The "nuts and bolts" of completing a Biology major at Dartmouth are listed below. For more detailed information, please visit our ORC listing on the Registrar's web site. The department has also posted syllabi from many of our courses that you may find helpful in selecting courses. Please see: http://www.dartmouth.edu/~biology/undergrad/syllabi/
BIOL 11,CHEM 5 and CHEM 6 (or equivalent), and one Quantitative Course from among BIOL 29, COSC 1, COSC 5, ENGS 20, EARS 17, MATH 4, MATH 8 or above. MATH 10 (or equivalent) satisfies the quantitative requirement. Students who have completed BIOL/CHEM 8 and 9 will have fulfilled the prerequisite requirements of BIOL 11 and CHEM 5, but not CHEM 6. *If BIOL 29 is taken as a prerequisite it cannot be used to satisfy course requirements in your area of concentration.
3 Foundation Courses:
To complete the major, you must complete three of the Foundation courses, each of which has a laboratory component. The Foundation courses may be taken in any order. You do not have to complete all three before you begin taking courses numbered 20 or above. However, you will need to complete the Foundation courses that are specified prerequisites for such courses. You may elect to take more than three for your area of concentration.
Bio 12: Cell Structure and Function
Bio 13: Gene Expression and Inheritance
Bio 14: Physiology
Bio 15: Genetic Variation and Evolution
Bio 16: Ecology
6 more courses that comprise your "Area of Concentration":
In consultation with your Biology advisor, you will "build" an area of concentration that is composed of six more Biology courses (Bio 12-97). It is possible to count up to two advanced-level courses from other departments in your area of concentration. Your advisor will give you guidance on which courses may be appropriate. One of the six courses must be a Biology course numbered Bio 50 or above. This will satisfy the culminating experience requirement. Although only one course at this level is required, we strongly encourage you to take more than one of these courses; these are small, seminar style courses that focus on a particular topic. Because they are structured differently, they offer students a refreshing alternative to the more traditional, lecture style courses.
Biology Modified Major
Same prerequisites as the Standard Biology major (see above).
Three Foundation courses, four additional Biology courses and four advanced courses outside of Biology.
Courses outside of Biology may not be substituted for Bio 11, Foundation courses, or the four Biology courses.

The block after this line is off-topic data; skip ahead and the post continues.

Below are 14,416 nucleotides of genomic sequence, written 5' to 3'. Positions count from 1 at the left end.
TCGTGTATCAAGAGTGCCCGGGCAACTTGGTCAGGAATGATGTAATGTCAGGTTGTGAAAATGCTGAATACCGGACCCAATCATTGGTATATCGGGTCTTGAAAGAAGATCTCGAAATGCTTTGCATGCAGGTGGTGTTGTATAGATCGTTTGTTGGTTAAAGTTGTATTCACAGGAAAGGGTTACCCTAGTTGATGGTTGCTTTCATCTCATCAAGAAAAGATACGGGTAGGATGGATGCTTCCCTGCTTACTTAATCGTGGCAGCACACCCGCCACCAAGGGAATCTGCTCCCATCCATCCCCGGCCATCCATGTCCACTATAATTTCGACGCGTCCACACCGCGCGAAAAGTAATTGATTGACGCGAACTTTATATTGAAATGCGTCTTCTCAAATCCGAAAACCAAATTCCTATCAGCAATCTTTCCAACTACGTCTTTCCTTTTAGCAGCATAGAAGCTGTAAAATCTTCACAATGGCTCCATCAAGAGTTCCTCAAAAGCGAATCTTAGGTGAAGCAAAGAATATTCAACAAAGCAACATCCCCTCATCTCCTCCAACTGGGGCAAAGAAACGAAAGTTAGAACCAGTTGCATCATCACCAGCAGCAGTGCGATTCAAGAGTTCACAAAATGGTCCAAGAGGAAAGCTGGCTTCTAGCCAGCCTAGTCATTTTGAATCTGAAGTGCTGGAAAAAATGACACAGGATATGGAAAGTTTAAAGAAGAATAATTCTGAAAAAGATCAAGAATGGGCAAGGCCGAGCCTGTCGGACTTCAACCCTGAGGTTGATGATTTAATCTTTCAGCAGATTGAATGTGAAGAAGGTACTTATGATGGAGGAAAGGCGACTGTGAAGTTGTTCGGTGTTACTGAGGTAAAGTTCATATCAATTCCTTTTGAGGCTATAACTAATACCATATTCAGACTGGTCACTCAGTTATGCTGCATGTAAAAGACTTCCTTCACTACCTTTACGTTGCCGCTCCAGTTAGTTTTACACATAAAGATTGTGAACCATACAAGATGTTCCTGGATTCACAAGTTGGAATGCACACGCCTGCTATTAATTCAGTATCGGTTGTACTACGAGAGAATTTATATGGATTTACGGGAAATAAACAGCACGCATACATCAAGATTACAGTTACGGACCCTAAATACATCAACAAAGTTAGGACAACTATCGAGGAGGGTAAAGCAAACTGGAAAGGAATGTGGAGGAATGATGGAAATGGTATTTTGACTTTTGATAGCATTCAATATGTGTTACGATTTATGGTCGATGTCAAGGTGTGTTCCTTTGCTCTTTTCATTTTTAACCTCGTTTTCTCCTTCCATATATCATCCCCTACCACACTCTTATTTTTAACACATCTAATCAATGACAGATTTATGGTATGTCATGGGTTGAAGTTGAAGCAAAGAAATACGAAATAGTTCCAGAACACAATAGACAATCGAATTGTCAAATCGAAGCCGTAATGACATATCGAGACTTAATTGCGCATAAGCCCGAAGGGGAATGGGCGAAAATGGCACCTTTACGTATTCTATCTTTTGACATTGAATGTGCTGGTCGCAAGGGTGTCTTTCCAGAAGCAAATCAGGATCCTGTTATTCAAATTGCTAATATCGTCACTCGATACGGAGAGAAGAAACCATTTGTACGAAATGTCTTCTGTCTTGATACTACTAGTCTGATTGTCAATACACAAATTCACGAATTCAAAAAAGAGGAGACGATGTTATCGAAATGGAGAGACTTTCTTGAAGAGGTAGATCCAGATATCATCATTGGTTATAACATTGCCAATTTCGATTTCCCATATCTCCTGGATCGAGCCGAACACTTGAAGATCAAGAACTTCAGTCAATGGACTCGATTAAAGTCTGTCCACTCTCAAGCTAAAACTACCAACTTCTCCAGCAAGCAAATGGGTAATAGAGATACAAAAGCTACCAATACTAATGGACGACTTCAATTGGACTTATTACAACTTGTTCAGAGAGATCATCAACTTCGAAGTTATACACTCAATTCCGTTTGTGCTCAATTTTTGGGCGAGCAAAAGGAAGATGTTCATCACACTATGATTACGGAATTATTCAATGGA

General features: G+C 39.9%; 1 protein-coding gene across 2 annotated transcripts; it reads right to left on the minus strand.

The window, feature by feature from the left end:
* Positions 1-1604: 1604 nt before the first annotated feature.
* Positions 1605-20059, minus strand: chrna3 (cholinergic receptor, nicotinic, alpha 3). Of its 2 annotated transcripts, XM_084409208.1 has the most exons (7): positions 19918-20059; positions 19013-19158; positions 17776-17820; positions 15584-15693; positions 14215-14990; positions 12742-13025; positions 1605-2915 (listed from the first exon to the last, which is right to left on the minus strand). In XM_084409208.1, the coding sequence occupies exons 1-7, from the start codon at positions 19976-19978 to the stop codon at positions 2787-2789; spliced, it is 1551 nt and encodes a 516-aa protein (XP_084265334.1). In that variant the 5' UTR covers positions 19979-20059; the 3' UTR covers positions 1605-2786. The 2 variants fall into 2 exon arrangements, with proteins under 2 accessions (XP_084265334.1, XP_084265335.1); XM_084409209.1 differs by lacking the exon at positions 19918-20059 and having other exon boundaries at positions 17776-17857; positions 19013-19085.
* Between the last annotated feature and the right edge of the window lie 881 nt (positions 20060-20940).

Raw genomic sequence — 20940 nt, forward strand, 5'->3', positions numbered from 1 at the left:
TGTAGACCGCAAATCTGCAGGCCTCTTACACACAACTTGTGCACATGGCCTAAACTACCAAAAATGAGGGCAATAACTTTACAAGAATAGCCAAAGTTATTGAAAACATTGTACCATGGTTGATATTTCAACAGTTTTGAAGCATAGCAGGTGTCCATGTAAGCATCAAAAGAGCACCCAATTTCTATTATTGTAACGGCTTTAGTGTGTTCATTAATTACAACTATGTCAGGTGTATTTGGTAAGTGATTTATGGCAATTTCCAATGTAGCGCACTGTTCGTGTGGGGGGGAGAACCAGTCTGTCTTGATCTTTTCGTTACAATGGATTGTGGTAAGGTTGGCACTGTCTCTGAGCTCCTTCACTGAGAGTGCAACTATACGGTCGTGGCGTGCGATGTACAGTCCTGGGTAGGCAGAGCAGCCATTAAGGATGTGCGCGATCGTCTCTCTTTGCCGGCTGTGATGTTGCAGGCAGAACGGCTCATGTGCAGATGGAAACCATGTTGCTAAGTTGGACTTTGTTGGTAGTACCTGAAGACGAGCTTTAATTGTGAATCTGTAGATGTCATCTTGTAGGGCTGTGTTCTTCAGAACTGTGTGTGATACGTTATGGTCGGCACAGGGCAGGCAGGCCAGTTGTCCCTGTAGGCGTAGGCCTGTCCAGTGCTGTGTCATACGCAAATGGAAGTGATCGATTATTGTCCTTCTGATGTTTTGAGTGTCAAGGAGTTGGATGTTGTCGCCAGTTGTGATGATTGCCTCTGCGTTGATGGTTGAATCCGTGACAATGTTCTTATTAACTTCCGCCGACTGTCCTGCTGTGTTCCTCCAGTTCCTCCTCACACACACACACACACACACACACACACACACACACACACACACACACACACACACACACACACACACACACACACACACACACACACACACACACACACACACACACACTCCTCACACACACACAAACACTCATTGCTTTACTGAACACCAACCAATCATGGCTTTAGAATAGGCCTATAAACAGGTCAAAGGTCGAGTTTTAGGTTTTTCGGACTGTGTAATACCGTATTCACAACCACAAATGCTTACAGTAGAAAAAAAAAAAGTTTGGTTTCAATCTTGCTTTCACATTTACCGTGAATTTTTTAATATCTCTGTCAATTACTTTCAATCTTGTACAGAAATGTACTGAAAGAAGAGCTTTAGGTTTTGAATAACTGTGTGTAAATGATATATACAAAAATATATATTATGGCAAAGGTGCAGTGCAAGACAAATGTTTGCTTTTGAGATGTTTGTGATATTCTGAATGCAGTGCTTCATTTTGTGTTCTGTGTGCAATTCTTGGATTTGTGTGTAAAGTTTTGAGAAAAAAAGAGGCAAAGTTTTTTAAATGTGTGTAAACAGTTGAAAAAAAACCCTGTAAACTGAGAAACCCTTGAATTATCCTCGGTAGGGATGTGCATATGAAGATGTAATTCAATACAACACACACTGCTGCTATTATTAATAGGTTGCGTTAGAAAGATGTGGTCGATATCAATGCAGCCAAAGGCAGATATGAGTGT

You will need to write an essay outlining the rationale of your modified major and course selection.
Same prerequisites as the Standard Biology Major (see above).
Two Foundation courses and three additional Biology courses (12-95). The minor does not require a specific Area of Concentration. No courses outside the Biology department may be substituted for the minor.
In the ORC you will find a list of Possible Areas of Concentration & Suggested Courses and Advisors:
Please keep in mind that this list is not rigid or exhaustive. The courses listed for each area are suggestions to help you get started. Students are not required to limit themselves to courses listed under a single area. It is also possible to engineer an area of concentration that is not listed. Any Biology faculty member may serve as your advisor, even if they are not listed under a specific area of concentration (provided they feel comfortable advising you). Our hope is that together with your advisor you will design a major that fulfills your unique interests and goals.
Questions and Answers
Who can serve as my advisor?
Any faculty member in the Biology department may serve as your advisor. (If you are pursuing a Biology minor or Modified Major, please select one of the advisors specified on the preceding page.) It is a good idea to meet with your advisor and discuss your curriculum plans well before your major cards are due.
Who decides if a course outside the Biology department is appropriate for my area of concentration?
You and your Biology advisor will discuss how courses outside the Biology department might fit into your area of concentration and if a course is appropriate.
What is the definition of an "advanced" course from another department?
We define an advanced course from outside the biology department as one that requires a prerequisite course.
Will I be able to count Organic Chemistry toward the Biology major?
The second term (Chem 52/58) may be counted.
When you meet with your Biology advisor you should be prepared to discuss the following. You do not need to know ALL the answers. This list is meant to get you to start to think about how you want to sculpt your Biology major to best fit your needs.
1) What are you trying to accomplish with your Biology major?
2) What types of Biology do you find most interesting?
3) What are your future goals when you graduate?
4) Are there particular courses that you need for your future plans?
FOR A PDF VERSION OF THIS INFORMATION PLEASE CLICK HERE.
Last Updated: 1/18/13